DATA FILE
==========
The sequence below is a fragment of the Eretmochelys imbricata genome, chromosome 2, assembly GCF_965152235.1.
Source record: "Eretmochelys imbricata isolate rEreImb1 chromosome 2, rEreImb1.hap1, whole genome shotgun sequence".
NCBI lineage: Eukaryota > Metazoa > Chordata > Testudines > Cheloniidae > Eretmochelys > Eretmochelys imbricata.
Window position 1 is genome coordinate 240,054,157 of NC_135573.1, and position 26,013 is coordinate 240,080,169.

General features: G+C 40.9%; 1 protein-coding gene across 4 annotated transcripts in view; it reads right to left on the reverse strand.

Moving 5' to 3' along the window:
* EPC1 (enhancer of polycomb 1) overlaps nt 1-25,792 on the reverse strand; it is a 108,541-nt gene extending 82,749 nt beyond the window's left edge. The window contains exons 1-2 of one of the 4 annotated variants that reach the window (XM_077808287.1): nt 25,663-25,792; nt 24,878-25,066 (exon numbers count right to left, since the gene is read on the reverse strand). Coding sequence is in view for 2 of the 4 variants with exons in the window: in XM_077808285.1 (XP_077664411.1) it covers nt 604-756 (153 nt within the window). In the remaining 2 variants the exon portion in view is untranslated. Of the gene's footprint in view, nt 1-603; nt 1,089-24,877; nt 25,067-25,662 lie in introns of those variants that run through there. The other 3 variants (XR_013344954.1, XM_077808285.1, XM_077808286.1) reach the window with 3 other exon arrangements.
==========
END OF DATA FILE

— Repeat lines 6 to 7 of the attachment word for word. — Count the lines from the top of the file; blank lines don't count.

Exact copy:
Moving 5' to 3' along the window:
* EPC1 (enhancer of polycomb 1) overlaps nt 1-25,792 on the reverse strand; it is a 108,541-nt gene extending 82,749 nt beyond the window's left edge. The window contains exons 1-2 of one of the 4 annotated variants that reach the window (XM_077808287.1): nt 25,663-25,792; nt 24,878-25,066 (exon numbers count right to left, since the gene is read on the reverse strand). Coding sequence is in view for 2 of the 4 variants with exons in the window: in XM_077808285.1 (XP_077664411.1) it covers nt 604-756 (153 nt within the window). In the remaining 2 variants the exon portion in view is untranslated. Of the gene's footprint in view, nt 1-603; nt 1,089-24,877; nt 25,067-25,662 lie in introns of those variants that run through there. The other 3 variants (XR_013344954.1, XM_077808285.1, XM_077808286.1) reach the window with 3 other exon arrangements.